Well, let’s take a look.


In order to be considered a class B RV the chassis must come from a van. Now, most class B motorhomes are going to come from these 3 manufacturers:

  • Ford – with the Ford Transit.
  • Dodge – with the Promaster.
  • Mercedes Benz – with the Sprinter.

Now, these camper vans are going to come in 2 options for engine type. Either gas or diesel engines (only for the Ford and Dodge) and only diesel for the Mercedes Sprinter.

Remember the class B and B+ differences from above? This is where the distinctions get made. For a class B camper van you’re going to have the chassis and the shell stay intact, with the interior getting built. For the class B+ the shell actually gets cut away from the front cab, and then a completely new shell will be added after additional modifications are made to the frame and axles.

Just for reference, a class B motorhome is going to typically be four wheel drive, allowing it to get into off road places easier. The back axle of the class Bs will usually have four tires on it (four in the back and two in the front) which helps with weight distribution.

With the chassis picked and ready, it’s time to add in the interior.

Class B RV Interior

Class B van conversions often have smaller living quarters because the interior space is bounded by the van’s walls and roof.

Class B RVs camper vans typically feature high roof configurations derived from commercial vans, allowing passengers to stand up and move around freely within.

Even though the kitchen in a type B recreational vehicle is compact, it still has everything you need to cook a meal while on the road.

This comprises a single burner stove, a sink, a (very small) refrigerator, and sometimes a microwave.

Common bed configurations include a set of adjacent twin beds separated by a middle aisle, or a single bed in the back with a platform and drawers underneath.

A couch that can be used for lounging during the day and folded flat at night is another common camper van bed configuration.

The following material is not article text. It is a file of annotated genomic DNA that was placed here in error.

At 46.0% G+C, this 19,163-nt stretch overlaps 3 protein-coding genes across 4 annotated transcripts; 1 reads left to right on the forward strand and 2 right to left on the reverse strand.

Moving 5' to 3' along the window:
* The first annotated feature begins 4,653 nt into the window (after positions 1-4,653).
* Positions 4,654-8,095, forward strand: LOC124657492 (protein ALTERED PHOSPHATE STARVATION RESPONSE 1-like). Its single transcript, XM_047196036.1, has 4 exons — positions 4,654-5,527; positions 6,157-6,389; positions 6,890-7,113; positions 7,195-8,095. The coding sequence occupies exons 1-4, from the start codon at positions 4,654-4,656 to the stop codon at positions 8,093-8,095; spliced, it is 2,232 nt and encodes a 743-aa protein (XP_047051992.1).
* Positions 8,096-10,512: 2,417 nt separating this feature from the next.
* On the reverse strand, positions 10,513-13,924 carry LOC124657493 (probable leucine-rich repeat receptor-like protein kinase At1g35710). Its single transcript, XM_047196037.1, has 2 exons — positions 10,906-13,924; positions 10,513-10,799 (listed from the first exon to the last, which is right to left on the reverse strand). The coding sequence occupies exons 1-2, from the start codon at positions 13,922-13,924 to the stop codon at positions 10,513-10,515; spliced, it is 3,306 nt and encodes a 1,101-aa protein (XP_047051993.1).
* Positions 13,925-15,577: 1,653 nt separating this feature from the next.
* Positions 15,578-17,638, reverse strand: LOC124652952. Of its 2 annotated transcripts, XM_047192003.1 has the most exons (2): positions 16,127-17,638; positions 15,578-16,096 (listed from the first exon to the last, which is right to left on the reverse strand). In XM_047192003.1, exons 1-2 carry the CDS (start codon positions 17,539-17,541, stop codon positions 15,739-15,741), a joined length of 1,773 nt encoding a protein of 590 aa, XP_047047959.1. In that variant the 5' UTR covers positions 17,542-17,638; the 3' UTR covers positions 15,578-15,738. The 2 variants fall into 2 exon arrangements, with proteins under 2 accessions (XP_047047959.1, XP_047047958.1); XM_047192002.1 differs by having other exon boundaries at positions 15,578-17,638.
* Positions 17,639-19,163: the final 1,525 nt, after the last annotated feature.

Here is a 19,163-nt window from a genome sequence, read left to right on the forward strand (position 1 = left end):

Since there isn’t enough room for a conventional RV sewer tank, most RVs make do with wet bathrooms and cassette toilets.

Alternatively, there is a small, detachable tank that must be emptied into a regular toilet at a residence or rest stop.

Class B+ motorhomes are somewhat more like conventional motorhomes in that they often feature a larger kitchenette with more wiggle room, a dedicated bed, and a bathroom with a distinct toilet and shower.

Most Class B+ RVs can have their own fresh water and sewage systems.

Class B motorhomes from the major manufacturers often have these identical waste tanks.

There are typically no RV slide outs with Class B camper van conversions, though, so there isn’t any more room inside.

A Class B+ camper van, however, often has slide-outs installed in order to increase the usable inside space.

Some Class B+ layouts include two slides, albeit this is the exception rather than the rule.

Given the constraints of the built environment, there won’t be many variations in floor plans to choose from amongst manufacturers.

Different versions provide a wide range of customizable elements, such as the number and kind of available features, the cost of optional luxury extras, and the availability of various interior design schemes.

Final Thoughts

Hopefully this provided you with tons of new information to make your next RV purchase smooth and seamless.

Whether you’re a solo traveler trying to hit all National Parks, or a couple looking to break away from the norm, getting a class B camper van is bound to make life a little more interesting!

If you are interested in learning more about other RV Types, check out our other articles: